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Chronic Human Immunodeficiency Virus(HIV) Infection, Human Immunodeficiency Virus
Student Health Information Page compiled by: Emmanuel Njoku MD

What is HIV?

Human immunodeficiency virus(HIV) is a chronic infectious disease. It is the Virus that causes acquired immunodeficiency syndrome (AIDS), a condition characterized by defective immune system and inability of the body to protect itself against common infections. It was first reported in the United States in the early 80’s in San Francisco , in a group of gay men identified with peculiar type of cancer called ‘Kaposi Sarcoma’. Since then, it has reached pandemic levels with over 42 million people worldwide living with HIV/AIDS and an estimated 36 million people with AIDS have died worldwide since the pandemic began. Sub-Saharan Africa bears the biggest burden of HIV/AIDS, with nearly 1 in 20 adults living with HIV1

Mode of Transmission/Risk Factors: HIV can be acquired through Sexual relationship (heterosexual or homosexual), blood transfusion, from mother to child, intravenous drug use or sharing needles, oral sex and rarely, occupational exposure(Percutaneous or mucous membrane exposure to body fluids).

Epidemiology/distribution: In the United States, CDC estimates that 1,144,500 persons aged 13 years and older are living with HIV infection, including 180,900 (15.8%) who are unaware of their infection1. Over the past decade, the number of people living with HIV(prevalence) has increased, while the annual number of new HIV infections(incidence) has remained relatively stable. It is estimated that about 50,000 new HIV infections occur per year2. Within the overall estimates, however, some groups are affected more than others. Men who have sex with men(MSM) continue to bear the greatest burden of HIV infection, and among races/ethnicities, African Americans continue to be disproportionately affected.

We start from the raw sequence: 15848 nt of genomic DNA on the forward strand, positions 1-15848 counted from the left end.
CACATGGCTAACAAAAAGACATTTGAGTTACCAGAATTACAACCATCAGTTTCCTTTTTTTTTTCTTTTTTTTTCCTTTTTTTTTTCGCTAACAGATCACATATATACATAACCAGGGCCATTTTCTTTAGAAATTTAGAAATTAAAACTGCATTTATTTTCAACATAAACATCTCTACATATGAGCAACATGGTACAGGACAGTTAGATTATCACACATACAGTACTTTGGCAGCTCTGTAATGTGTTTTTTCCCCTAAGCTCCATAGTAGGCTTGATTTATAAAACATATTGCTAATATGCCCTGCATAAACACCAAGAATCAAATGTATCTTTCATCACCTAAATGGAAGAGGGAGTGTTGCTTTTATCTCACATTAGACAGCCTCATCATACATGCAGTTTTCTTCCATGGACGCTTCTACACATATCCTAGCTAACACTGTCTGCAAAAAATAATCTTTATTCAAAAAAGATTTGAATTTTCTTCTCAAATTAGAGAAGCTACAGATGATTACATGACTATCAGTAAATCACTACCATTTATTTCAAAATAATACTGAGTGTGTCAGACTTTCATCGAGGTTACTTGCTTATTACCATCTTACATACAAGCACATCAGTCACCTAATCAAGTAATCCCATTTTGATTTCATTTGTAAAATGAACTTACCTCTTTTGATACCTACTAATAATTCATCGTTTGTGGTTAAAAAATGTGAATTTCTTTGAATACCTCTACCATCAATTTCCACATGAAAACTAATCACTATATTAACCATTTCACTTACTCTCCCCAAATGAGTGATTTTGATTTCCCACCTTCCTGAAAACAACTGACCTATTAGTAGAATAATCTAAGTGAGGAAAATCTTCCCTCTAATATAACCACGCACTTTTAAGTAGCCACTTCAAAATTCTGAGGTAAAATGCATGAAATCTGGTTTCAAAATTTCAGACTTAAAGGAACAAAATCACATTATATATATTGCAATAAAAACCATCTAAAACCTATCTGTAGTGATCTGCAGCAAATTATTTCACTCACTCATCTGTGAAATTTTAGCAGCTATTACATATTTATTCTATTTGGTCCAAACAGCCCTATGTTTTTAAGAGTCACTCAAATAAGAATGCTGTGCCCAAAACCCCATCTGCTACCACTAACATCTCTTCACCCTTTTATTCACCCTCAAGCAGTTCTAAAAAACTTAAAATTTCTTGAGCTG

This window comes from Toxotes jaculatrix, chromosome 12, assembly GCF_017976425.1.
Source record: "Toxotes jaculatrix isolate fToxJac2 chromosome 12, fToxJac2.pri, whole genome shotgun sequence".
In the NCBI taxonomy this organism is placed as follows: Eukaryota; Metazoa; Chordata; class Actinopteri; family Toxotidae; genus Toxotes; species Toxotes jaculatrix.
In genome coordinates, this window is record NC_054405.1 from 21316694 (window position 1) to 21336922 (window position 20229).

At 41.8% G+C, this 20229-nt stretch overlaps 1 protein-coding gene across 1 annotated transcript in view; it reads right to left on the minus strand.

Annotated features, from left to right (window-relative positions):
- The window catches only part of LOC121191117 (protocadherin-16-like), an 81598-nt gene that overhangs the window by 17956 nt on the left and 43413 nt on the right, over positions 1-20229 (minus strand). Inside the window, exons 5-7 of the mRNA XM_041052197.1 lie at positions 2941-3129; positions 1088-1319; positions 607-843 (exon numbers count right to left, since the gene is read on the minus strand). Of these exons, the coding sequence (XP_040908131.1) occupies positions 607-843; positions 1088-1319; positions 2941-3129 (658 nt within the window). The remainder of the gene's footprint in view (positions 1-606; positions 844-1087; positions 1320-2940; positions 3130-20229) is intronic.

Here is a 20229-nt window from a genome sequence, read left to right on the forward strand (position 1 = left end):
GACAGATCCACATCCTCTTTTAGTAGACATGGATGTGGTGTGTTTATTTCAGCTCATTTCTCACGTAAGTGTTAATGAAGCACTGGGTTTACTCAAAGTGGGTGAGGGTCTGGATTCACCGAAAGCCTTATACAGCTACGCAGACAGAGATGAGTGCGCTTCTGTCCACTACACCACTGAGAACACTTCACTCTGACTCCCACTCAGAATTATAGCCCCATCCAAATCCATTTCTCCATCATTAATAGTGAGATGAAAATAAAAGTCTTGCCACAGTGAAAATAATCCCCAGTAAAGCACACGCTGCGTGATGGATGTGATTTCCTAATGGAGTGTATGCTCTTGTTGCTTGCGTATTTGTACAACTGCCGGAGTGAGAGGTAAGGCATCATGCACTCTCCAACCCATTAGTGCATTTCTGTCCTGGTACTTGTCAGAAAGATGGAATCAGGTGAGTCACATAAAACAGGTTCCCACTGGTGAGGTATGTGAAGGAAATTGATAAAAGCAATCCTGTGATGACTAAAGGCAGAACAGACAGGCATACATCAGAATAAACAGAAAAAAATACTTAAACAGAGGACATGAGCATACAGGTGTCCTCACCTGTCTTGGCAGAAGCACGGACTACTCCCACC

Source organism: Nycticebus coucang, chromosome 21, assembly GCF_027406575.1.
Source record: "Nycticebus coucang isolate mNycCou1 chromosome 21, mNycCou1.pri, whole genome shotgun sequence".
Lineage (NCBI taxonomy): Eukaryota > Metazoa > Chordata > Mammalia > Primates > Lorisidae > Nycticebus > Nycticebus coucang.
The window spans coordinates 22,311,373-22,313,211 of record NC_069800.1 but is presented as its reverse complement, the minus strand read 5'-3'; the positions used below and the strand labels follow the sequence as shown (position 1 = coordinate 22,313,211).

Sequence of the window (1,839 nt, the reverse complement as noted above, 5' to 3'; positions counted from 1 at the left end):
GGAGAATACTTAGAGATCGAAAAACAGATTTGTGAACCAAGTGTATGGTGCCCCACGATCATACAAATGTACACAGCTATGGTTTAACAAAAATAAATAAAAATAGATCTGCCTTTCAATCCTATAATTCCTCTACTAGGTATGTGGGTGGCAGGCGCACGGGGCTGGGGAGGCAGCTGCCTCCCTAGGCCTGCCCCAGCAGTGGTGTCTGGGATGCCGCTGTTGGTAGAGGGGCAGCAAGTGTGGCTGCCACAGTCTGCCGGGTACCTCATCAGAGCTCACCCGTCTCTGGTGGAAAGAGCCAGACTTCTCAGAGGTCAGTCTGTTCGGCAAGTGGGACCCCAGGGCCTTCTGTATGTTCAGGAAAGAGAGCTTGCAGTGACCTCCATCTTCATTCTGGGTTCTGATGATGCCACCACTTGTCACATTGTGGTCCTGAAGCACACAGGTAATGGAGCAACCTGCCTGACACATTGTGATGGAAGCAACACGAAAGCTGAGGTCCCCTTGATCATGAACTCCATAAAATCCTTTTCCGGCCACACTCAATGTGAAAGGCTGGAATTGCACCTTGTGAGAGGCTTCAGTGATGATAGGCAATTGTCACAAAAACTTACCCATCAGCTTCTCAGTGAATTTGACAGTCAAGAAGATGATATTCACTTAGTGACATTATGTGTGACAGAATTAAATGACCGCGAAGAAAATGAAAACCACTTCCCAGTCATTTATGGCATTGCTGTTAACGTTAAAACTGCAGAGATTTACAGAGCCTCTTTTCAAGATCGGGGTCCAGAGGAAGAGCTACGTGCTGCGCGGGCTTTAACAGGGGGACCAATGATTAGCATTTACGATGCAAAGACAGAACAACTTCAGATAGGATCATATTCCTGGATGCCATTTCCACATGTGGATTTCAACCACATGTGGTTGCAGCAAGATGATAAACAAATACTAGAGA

By Race/Ethnicity: Blacks/African Americans continue to experience the most severe burden of HIV, compared with other races and ethnicities. Blacks represent approximately 12% of the U.S. population, but account for an estimated 44% of new HIV infections in 2010. They also accounted for 44% of people living with HIV infection in 2009 [1,2]. Since the epidemic began, more than 260,800 blacks with an AIDS diagnosis have died, including an estimated 7,678 in 20103 .

Hispanics/Latinos are also disproportionately affected by HIV. They represented 16% of the population but accounted for 21% of new HIV infections in 20104. They accounted for 19% of people living with HIV infection in 2009 [1]. In 2010, the rate of new HIV infections for Latino males was 2.9 times that for white males, and the rate of new infections for Latino females was 4.2 times that for white females [2]. HIV statistics

What are the symptoms of HIV infection?

There are no clear cut symptoms of HIV infection, symptoms experience by patients vary, depending on the individual and what stage of disease they are in.

Early HIV Infection: Symptoms
Sometimes within 2-4 weeks after HIV infection, many, but not all, people experience flu-like symptoms. This is called “acute retroviral syndrome” (ARS) or “primary HIV infection,” and it’s the body’s natural response to the HIV infection. Symptoms may include:

  • Fever (this is the most common symptom), Swollen glands, Sore throat, Rash, Fatigue Muscle and joint aches and headaches.
These symptoms can last anywhere from a few days to several weeks. However, you should not assume you have HIV if you have any of these symptoms. Each of these symptoms can be caused by other illnesses. Many people who are infected with HIV do not have any symptoms at all, sometimes for up to 10 years or more. You cannot rely on symptoms to know whether you have HIV. The only way to know for sure if you are infected with HIV is to get tested. During the late stage of HIV infection, people infected with HIV may have the following symptoms:
  • Rapid weight loss, recurring fever or profuse night sweats and extreme and unexplained tiredness.
  • Prolonged swelling of the lymph glands in the armpits, groin, or neck
  • Diarrhea that lasts for more than a week, Sores of the mouth, anus, or genitals
  • Recurrent pneumonia ,memory loss, depression, and other neurologic disorders.
Each of these symptoms can be related to other illnesses, the only way to know for sure if you are infected with HIV is to get tested.

Diagnosis of HIV Infection

Blood tests are the most common way to diagnose HIV. These tests look for specific materials produced by the body against the virus called “antibodies”, in an attempt to fight the virus. Saliva can also be used in rapid screening. The Initial screening test is called an ELISA, which stands for enzyme-linked immunosorbent assay. If an ELISA test is positive, the Western blot test is usually administered to confirm the diagnosis. There are home test kits available with instruction.